Wednesday, October 7, 2009

Poverty and obesity

I wrote this in a lengthy discussion of health care reform and thought I would post it here as well. The discussion had turned to one of the role of obesity and encouraging wellness in our broader healthcare reform push.

I spent sometime working on wellness issues (among other things) as part of a broader healthcare reform work. I have to say after working on the issue I think that rich (mostly white) people lecturing poor (mostly minorities) on their diet is about the most obnoxious form of nanny-ism there is. Yes, it would be better if people ate better and exercised more but making that a prime focus of government policy is pointless and degrading. There was some good discussion at The Atlantic recently on obesity and class. Here's a good email to James Fallows (Te-Nesihi Coates wrote on this topic too if you're interested),

"It is one thing for a successful, financially comfortable, socially accepted and respected person who has multiple things happening every day that are pleasurable (golf, driving a nice car, nice home, stylish clothing, success at work, interesting social events, kids doing well, planning vacations, etc) to take just one pleasurable aspect of life (overeating) and sacrifice some of that pleasure for the good result of losing weight.

"Now, for people struggling financially and socially, trying to just get through the day and keep their lives together to varying degrees...their meals are often the only consistently happy and pleasurable events they can count on each day.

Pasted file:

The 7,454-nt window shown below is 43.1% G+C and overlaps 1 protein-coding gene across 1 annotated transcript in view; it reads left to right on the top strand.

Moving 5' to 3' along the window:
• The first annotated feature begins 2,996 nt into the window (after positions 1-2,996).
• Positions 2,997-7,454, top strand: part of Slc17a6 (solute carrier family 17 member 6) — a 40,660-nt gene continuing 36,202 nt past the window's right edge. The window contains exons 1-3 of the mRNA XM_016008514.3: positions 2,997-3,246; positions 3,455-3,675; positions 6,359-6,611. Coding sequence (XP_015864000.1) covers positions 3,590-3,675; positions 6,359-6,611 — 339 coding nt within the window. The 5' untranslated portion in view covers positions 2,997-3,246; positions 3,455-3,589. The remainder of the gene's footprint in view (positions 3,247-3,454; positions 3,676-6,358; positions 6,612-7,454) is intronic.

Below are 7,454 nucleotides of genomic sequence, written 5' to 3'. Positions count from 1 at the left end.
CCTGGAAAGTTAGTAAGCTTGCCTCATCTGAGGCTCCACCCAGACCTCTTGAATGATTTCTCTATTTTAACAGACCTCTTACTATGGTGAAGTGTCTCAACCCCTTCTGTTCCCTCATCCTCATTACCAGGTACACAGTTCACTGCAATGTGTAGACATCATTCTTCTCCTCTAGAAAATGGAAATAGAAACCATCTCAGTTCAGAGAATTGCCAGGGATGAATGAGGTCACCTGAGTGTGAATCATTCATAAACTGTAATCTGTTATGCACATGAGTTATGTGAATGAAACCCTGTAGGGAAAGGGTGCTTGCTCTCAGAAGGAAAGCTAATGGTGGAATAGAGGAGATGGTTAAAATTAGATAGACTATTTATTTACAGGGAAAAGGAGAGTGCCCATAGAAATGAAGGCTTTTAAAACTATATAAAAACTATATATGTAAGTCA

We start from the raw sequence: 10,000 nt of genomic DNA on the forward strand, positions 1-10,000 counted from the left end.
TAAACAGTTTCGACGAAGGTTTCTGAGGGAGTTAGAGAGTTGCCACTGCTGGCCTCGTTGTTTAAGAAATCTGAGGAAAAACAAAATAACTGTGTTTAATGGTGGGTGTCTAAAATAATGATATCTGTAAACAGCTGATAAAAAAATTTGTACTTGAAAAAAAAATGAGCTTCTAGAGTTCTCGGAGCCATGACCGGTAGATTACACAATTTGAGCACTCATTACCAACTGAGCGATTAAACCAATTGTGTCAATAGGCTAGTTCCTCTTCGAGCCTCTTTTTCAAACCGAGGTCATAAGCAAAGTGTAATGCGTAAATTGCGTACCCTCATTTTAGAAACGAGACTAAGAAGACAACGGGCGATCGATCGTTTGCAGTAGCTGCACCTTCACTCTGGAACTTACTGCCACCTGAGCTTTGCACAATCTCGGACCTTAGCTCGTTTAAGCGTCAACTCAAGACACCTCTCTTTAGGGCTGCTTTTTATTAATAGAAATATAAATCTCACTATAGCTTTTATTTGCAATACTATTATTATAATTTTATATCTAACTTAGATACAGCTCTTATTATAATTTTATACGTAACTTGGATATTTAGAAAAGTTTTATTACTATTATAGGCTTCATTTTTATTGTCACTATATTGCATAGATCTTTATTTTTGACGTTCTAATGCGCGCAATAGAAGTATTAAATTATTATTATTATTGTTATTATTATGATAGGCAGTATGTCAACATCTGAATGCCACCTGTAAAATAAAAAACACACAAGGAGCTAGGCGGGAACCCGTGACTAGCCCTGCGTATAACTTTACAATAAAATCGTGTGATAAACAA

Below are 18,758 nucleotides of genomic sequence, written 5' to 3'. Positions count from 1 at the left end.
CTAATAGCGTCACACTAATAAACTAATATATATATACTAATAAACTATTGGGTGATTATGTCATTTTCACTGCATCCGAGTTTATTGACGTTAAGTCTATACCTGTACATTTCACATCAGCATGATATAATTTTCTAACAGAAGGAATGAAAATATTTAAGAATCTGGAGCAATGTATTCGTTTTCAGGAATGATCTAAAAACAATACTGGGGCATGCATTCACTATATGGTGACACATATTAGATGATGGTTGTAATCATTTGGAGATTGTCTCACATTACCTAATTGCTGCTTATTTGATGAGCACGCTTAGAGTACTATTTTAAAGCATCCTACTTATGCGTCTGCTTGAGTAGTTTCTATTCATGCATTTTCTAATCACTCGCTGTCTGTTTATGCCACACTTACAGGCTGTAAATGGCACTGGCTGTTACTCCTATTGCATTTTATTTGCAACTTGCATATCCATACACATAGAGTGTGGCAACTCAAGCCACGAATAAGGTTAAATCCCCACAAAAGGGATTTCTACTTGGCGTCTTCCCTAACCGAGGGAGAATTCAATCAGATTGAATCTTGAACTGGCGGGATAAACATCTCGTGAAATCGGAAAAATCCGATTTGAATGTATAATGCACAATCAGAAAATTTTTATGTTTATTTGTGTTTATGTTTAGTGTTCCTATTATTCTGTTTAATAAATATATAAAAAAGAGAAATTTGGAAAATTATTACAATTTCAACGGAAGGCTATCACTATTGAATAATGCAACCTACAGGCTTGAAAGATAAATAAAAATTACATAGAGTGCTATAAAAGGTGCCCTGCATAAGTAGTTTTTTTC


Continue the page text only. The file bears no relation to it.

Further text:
"Obviously, a generalization. But, if one gets up and faces a day with a tedious and unfulfilling job, not much money to spend on anything but necessities, and no "fun" things ahead, how much more difficult it is for that person to also think ahead to a day of denying themselves the pleasure of their mealtimes...."

Lecturing about obesity is a way for upper-middle class (mostly white) people to feel as though they are doing something to help the working poor (mostly minorities). It's about making yourself feel good for "helping", not actually doing something substantive to change people's station in life.

A bit of a tangent but I feel many education "reformers" operate in the same fashion. In both instances the underlying economic statusis the root cause of most of the other symptoms of poverty - obesity, doing poorly in school. Dealing with poverty is incredibly hard, talking about people's economic situation in very real terms and discussing solutions to poverty tends to make people uncomfortable. It's a hard topic and the solutions proposed are not always pretty and sometimes require some sacrifice from the "haves" so that others may simply live. It's much simpler to tell the poor kid to eat an apple, exercise after school and tsk-tsk his parents for not helping him study more.

The other issue is if we're going to really talk about changing diet habits that means we have to discuss this nation's wretched agriculture policy and the gross distortions of our food markets thanks to agricultural subsidies. Our ag subsidies grossly deflate the actual cost of calories through corn and other carbohydrates. If there is one lobby in this country more powerful than Big Insurance and Phrma (besides Wall Street) it's the farm lobby. No politician is going to touch our agricultural subsidies. Certainly not a former Senator from the corn state of Illinois and certainly not his Secretary of Agriculture, a former Iowa governor.

And then there's the issue of not just the high-cost of healthy foods but also the distribution of healthy foods into areas of the country that have high poverty. In South Central L.A. a year or so ago they pushed back against opening any more fast food chains in those neighborhoods. People eat what's available and what's available, in low income neighborhoods, is fast food.

Obesity is a far more complex issue than just giving people step counters and telling them to walk an extra block.

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